Abril explained that when an artist has a wall, it is expected that the artist invite a colleague or two to share the space. In this way, artists get on many more walls. Plus, they work together, styles mixing. One of the first pieces we saw was a collaboration between Martin Ferreyra, an Argentinian artist, and Revost, a Mexican artist whose name is a combination of revel (rebel) and ghost. Revost only paints animals that are or were considered spiritual, and his contribution to this wall is the dragon on the left that wraps around the human-esque figure on the right. This work is a stellar example of artists melding styles to share a wall. It is also when Abril began to tell us about identifiable styles. Since street artists do not always sign their names, tracing their style (material, kinds of images they paint, etc) is a reliable way to identify an artist. It is also a reliable way to recognize taggers or bombers (tagging is usually thin letters noting the tagger’s identity, whereas bombing is much larger, often bubble letters perhaps accompanied by an icon). This piece of artwork has been bombed by a few, but the most notable is the cat-shaped signature in the middle.

In 2014, ten works of street art were painted as part of Roma’s Art Walk. Artists were brought in from other countries, including Aaron Glasson, originally from New Zealand, now living in San Diego. Glasson’s work most broadly addresses his lived experiences, including the pieces that cannot be seen or explained. Abril told us that instead of a heart inside of the horse (titled Ano tel Caballo), he inserted a moon to illustrate the connection between the universe and living things on Earth. She also pointed out the rectangle that is slightly darker near the bottom in the background of the work. The work was tagged previously, and the neighbors decided to restore the background, in effect to remove the tag themselves. This is one example of neighbors defending the beauty of street art.

Another example of street and art interacting to add beauty is a red and pink mural that says “La vida esta completa cuando se comparte”/ “Life is complete when you share.” This work was done as a community project, and it is based on the broken window theory. The theory states that when a place is nice, the community and passersby keep it nice, but when there is already a broken window, litter, crumbling buildings, the community and passersby leave trash and add to the mess. In an effort to make this corner a cleaner space, the community painted the wall. The same group is in the process of putting up two more works in the Roma neighborhood for the same purpose.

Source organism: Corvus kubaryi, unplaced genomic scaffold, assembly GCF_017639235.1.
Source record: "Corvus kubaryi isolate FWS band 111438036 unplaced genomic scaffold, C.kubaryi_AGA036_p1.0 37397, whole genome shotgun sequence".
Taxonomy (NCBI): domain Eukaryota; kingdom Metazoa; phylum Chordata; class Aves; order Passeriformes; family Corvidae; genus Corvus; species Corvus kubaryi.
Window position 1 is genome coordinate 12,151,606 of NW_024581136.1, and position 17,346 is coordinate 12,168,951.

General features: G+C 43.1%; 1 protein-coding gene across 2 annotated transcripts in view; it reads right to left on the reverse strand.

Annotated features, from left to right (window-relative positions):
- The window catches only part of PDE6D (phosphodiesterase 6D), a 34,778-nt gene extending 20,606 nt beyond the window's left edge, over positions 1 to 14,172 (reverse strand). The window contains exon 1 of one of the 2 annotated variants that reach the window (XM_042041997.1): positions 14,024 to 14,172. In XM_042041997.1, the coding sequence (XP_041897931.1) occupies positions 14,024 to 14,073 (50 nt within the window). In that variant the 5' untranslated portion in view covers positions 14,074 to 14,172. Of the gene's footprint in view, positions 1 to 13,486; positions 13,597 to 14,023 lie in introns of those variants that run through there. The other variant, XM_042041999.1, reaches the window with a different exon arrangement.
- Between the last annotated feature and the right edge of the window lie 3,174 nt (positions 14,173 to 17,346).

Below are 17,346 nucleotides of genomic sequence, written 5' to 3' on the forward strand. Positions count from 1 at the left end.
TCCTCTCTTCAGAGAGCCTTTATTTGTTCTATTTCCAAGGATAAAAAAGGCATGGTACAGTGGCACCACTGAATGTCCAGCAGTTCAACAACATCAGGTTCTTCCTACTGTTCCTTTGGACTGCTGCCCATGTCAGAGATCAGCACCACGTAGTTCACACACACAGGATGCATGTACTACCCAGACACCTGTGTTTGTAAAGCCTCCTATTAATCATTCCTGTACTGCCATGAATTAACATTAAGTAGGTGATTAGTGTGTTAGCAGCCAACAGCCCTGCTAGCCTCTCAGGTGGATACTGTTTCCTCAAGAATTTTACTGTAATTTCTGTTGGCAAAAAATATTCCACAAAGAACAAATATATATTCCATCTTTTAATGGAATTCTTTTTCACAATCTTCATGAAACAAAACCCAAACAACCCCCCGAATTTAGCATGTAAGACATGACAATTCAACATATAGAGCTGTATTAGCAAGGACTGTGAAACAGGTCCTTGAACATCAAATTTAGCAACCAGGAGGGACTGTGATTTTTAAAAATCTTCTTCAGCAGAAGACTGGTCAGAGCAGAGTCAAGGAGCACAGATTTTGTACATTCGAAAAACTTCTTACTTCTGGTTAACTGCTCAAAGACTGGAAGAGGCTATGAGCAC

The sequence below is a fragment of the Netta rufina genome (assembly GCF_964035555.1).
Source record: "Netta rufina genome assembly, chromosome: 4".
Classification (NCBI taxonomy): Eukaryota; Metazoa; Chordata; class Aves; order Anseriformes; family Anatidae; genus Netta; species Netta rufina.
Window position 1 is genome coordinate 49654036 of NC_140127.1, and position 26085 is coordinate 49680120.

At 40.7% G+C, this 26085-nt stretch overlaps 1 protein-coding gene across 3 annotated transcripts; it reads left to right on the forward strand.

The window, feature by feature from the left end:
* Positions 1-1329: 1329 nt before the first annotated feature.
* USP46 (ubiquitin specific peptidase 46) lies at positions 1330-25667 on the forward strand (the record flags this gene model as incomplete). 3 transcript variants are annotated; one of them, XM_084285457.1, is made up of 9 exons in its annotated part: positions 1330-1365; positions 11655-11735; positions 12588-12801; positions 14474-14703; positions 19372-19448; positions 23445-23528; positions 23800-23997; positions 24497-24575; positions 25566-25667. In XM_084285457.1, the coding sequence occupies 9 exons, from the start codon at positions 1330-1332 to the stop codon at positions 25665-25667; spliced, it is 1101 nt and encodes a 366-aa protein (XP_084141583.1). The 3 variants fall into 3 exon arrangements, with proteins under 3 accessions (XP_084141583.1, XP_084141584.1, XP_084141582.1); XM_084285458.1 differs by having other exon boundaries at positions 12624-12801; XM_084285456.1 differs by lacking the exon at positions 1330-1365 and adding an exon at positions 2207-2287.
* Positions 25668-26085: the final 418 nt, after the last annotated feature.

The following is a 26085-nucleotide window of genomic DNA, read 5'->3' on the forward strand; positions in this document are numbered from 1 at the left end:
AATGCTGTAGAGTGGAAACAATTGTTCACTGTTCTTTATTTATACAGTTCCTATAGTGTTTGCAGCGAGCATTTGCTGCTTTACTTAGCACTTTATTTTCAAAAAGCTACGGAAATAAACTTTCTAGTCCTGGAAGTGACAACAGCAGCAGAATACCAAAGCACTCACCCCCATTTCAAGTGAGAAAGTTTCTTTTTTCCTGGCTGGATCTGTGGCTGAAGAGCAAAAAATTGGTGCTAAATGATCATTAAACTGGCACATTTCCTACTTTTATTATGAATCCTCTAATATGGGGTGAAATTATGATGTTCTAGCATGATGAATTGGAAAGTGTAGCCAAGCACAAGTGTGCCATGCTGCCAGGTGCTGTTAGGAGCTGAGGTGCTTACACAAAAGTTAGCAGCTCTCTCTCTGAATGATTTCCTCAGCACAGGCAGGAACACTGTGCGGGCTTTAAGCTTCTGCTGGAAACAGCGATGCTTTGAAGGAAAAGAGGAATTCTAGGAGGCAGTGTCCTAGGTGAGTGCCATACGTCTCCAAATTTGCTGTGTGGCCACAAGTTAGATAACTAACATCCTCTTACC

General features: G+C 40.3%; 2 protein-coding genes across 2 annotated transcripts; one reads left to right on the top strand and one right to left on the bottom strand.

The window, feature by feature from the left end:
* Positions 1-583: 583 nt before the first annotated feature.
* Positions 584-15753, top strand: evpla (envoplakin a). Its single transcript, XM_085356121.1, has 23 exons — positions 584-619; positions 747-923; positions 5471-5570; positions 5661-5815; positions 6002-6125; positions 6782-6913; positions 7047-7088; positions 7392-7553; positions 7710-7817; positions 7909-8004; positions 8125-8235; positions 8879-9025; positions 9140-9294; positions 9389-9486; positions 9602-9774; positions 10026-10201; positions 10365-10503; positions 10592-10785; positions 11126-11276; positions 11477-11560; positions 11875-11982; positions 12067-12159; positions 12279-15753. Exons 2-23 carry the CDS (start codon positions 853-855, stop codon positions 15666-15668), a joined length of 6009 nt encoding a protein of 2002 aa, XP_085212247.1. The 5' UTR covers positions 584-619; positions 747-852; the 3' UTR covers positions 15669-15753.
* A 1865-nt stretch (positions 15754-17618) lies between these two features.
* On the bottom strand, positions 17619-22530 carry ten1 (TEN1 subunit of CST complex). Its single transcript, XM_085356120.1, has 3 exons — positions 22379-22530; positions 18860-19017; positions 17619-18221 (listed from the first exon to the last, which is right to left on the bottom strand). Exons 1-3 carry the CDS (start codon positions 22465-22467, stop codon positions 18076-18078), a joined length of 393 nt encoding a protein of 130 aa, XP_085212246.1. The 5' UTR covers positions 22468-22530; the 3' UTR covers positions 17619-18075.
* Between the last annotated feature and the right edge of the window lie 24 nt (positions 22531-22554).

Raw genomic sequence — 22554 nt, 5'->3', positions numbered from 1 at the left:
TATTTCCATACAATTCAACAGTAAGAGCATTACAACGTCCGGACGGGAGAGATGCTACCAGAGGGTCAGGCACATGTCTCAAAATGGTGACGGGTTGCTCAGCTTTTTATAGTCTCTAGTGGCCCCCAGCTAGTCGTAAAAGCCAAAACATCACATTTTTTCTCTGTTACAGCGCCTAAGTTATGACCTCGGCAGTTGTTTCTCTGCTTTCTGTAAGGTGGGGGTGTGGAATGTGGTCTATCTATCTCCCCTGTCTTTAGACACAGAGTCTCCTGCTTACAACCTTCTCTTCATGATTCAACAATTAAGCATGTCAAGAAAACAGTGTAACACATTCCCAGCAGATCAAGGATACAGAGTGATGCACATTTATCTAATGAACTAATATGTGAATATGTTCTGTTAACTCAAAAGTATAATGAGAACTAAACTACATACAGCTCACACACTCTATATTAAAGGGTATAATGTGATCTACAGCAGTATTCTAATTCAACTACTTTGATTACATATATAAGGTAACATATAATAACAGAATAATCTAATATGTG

Ericailcane, an Italian artist sponsored by Galeria Fifty24, came to Mexico City and painted this work, titled “The Bunny and the Fox.” With the help of one assistant, it took him one week to complete. The artist did not volunteer the meaning of the work to the community, so, like much street art, it is up to the community to interpret what they see as they walk by. Our guide’s interpretation, based on her understanding of Ericailcane’s previous work and politics, was that the bunny represents small business, and the fox represents large banks. The fox is pleading with the bunny to let it go, making promises of kindness. However, it is in the fox’s nature to eat the bunny. The viewer watches the interaction between the bunny and the fox literally unravel, as the bunny eats the ropes that bind the fox, anticipating the harm that will befall the bunny once its work is done.